The Publishing Project

Adding CPT and Taxonomies to an existing theme

In the last post, we covered the technical part of creating Custom Post Types (CPTs) and Taxonomies. This post will cover integrating the CPT into a theme. We will also discuss issues regarding using CPTs as a plugin and modifying an existing theme or child theme versus incorporating the code for the CPT into a theme. Choosing deployment strategies The most common way to deploy CPTs is to bundle the code in a plugin and deploy them independent of the theme you’re using. This means that you will have to customize whatever theme you choose by creating a child theme

WordPress Custom Post Type for Glossary Project

I’ve been playing with the idea of creating a technical glossary for referring to technical terms on my posts. After a lot of research I came back to a simple tool: WordPress custom post types (CPT). The idea is as follows: Create a custom post type plugin for glossary entries Create the post type Change the labels as appropriate Ensure that it will appear in the REST API and use Gutenberg if desired Create a corresponding taxonomy Change the labels as appropriate Ensure that it will appear in the REST API Explore how to incorporate the CPT and taxonomy into

Creating arrays from node lists

Using querySelectorAll to get one or more items and then process them as an array of items is not as straightforward as I initially thought it would be, at least in the browsers I use for testing Part of the problem is that querySelectorAll returns a node list and some of them will not work with node lists and will require the conversion to an array before we do anything. We’ll look at three ways to work with node lists as arrays. The last one works with node lists directly. The examples will each take all the paragraphs on a

When to use appendChild, insertAdjacentHTML or append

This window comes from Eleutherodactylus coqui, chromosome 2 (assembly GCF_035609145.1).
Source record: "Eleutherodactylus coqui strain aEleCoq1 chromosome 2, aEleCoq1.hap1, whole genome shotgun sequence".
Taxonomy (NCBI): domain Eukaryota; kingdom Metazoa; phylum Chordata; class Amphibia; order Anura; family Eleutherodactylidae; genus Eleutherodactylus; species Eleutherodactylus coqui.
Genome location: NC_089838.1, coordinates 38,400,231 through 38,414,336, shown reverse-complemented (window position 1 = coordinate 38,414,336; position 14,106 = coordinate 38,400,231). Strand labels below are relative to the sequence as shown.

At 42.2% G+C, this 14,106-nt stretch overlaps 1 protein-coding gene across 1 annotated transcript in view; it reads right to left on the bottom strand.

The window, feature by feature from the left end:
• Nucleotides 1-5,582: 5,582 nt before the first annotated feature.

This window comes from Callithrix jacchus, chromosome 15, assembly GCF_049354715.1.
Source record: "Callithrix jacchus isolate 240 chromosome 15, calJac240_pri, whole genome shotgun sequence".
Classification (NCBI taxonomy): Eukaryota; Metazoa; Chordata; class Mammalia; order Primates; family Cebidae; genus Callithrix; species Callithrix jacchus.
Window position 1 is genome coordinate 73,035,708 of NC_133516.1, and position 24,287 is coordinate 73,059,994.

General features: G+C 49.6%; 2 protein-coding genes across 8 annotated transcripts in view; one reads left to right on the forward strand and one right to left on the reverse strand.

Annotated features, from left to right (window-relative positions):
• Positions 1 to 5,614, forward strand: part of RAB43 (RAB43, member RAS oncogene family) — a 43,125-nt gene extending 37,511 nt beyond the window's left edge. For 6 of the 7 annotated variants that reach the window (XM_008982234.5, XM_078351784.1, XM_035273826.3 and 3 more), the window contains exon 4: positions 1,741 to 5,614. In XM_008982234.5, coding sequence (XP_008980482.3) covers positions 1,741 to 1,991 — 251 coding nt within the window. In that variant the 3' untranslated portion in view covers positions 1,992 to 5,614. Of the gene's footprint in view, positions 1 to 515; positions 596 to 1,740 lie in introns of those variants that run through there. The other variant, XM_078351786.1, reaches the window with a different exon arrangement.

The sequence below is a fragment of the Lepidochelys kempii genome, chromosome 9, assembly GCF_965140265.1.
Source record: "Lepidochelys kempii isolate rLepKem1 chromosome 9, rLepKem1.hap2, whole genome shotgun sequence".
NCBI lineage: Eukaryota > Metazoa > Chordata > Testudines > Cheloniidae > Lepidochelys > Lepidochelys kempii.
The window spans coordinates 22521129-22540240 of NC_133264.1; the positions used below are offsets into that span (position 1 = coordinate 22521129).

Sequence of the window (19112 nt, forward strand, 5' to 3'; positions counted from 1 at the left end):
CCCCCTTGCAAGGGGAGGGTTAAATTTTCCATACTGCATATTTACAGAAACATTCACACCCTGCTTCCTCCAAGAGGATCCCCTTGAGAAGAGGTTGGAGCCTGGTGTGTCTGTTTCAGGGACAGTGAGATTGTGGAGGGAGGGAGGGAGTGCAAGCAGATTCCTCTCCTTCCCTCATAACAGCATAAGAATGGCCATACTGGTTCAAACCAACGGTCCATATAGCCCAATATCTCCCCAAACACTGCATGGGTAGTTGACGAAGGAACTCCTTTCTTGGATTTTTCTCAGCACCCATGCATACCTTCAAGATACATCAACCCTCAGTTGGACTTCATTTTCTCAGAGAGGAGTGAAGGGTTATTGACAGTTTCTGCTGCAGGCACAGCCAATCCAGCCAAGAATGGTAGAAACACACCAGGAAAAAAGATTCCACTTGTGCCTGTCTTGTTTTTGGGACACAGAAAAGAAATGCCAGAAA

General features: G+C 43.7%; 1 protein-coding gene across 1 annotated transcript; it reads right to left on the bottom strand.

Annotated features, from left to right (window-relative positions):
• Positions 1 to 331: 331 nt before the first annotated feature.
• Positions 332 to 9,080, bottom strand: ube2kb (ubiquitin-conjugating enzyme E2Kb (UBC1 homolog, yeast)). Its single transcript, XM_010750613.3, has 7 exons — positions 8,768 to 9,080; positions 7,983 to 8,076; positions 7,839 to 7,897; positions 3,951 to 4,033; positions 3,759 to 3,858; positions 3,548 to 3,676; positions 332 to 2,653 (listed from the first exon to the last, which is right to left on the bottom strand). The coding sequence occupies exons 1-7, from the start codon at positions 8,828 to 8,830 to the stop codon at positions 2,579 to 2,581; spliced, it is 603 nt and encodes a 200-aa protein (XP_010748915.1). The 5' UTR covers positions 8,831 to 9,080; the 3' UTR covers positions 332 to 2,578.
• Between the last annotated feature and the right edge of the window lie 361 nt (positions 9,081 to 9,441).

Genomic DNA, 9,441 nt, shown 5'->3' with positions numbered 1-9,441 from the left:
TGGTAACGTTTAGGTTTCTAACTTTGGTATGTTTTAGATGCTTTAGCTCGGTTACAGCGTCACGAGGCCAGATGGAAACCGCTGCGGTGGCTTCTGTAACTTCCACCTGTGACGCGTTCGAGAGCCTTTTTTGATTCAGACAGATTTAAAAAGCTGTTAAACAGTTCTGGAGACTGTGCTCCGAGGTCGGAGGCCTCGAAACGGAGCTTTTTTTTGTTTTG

One thing that has always puzzled me is how to insert content into an existing document. In researching this I found two traditional alternatives and a newer API that may make things easier. Recently I was playing with JSON-LD and trying to append content that used the JSON data into the page. The code looked like this: const data = document.getElementById(“data”).text; const json = JSON.parse(data); const displayData = ` <h2>${json.name}</h2> <h3>by ${json.author.name}</h3> <p>${json.description}</p> `; The first idea was to use appendChild to append displayData to the document but it didn’t work. displayData expects a node as its parameter and displayData

JSON-LD on the web

JSON-LD is a set of extensions to JSON that allows for creating and exchanging linked data on the web. Perhaps the best-known use of JSON-LD outside semantic web users is using schema.org’s JSON-LD structured data for Google’s search engine. The following example gives the structured data snippet to accompany a recipe web page. The example is taken from Understand how structured data works. <html> <head> <title>Party Coffee Cake</title> <script type=”application/ld+json”> { “@context”: “https://schema.org/”, “@type”: “Recipe”, “name”: “Party Coffee Cake”, “author”: { “@type”: “Person”, “name”: “Mary Stone” }, “datePublished”: “2018-03-10”, “description”: “This coffee cake is awesome and perfect for parties.”, “prepTime”: